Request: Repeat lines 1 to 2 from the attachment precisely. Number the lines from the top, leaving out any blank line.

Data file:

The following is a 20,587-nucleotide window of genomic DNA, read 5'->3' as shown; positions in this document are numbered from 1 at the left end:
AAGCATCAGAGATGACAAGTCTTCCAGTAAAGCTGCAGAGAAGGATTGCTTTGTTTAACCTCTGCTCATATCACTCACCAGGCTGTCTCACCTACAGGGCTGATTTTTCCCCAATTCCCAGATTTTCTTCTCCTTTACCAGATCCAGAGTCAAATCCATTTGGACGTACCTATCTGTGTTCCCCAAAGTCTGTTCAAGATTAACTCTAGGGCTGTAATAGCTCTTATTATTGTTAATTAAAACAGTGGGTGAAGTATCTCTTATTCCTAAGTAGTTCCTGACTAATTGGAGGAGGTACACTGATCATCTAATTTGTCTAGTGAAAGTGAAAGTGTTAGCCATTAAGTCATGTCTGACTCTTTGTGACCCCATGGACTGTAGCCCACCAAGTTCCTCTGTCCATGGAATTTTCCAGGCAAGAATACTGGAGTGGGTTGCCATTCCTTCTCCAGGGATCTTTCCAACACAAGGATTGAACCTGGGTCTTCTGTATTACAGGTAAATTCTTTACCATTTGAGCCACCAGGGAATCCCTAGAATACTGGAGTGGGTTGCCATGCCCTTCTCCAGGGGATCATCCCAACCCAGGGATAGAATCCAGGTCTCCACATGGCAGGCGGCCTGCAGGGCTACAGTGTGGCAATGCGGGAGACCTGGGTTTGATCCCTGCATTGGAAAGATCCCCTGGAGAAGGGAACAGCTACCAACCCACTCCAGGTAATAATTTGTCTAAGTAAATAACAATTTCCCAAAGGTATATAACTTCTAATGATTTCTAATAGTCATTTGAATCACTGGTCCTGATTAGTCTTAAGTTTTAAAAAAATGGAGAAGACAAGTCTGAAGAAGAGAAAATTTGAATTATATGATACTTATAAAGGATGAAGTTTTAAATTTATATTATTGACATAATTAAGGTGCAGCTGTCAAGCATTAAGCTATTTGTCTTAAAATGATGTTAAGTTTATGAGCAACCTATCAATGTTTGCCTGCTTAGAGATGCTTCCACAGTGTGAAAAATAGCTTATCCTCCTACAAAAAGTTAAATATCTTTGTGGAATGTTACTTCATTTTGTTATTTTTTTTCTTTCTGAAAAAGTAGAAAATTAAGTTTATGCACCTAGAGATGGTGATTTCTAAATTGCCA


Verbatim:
The following is a 20,587-nucleotide window of genomic DNA, read 5'->3' as shown; positions in this document are numbered from 1 at the left end:
AAGCATCAGAGATGACAAGTCTTCCAGTAAAGCTGCAGAGAAGGATTGCTTTGTTTAACCTCTGCTCATATCACTCACCAGGCTGTCTCACCTACAGGGCTGATTTTTCCCCAATTCCCAGATTTTCTTCTCCTTTACCAGATCCAGAGTCAAATCCATTTGGACGTACCTATCTGTGTTCCCCAAAGTCTGTTCAAGATTAACTCTAGGGCTGTAATAGCTCTTATTATTGTTAATTAAAACAGTGGGTGAAGTATCTCTTATTCCTAAGTAGTTCCTGACTAATTGGAGGAGGTACACTGATCATCTAATTTGTCTAGTGAAAGTGAAAGTGTTAGCCATTAAGTCATGTCTGACTCTTTGTGACCCCATGGACTGTAGCCCACCAAGTTCCTCTGTCCATGGAATTTTCCAGGCAAGAATACTGGAGTGGGTTGCCATTCCTTCTCCAGGGATCTTTCCAACACAAGGATTGAACCTGGGTCTTCTGTATTACAGGTAAATTCTTTACCATTTGAGCCACCAGGGAATCCCTAGAATACTGGAGTGGGTTGCCATGCCCTTCTCCAGGGGATCATCCCAACCCAGGGATAGAATCCAGGTCTCCACATGGCAGGCGGCCTGCAGGGCTACAGTGTGGCAATGCGGGAGACCTGGGTTTGATCCCTGCATTGGAAAGATCCCCTGGAGAAGGGAACAGCTACCAACCCACTCCAGGTAATAATTTGTCTAAGTAAATAACAATTTCCCAAAGGTATATAACTTCTAATGATTTCTAATAGTCATTTGAATCACTGGTCCTGATTAGTCTTAAGTTTTAAAAAAATGGAGAAGACAAGTCTGAAGAAGAGAAAATTTGAATTATATGATACTTATAAAGGATGAAGTTTTAAATTTATATTATTGACATAATTAAGGTGCAGCTGTCAAGCATTAAGCTATTTGTCTTAAAATGATGTTAAGTTTATGAGCAACCTATCAATGTTTGCCTGCTTAGAGATGCTTCCACAGTGTGAAAAATAGCTTATCCTCCTACAAAAAGTTAAATATCTTTGTGGAATGTTACTTCATTTTGTTATTTTTTTTCTTTCTGAAAAAGTAGAAAATTAAGTTTATGCACCTAGAGATGGTGATTTCTAAATTGCCA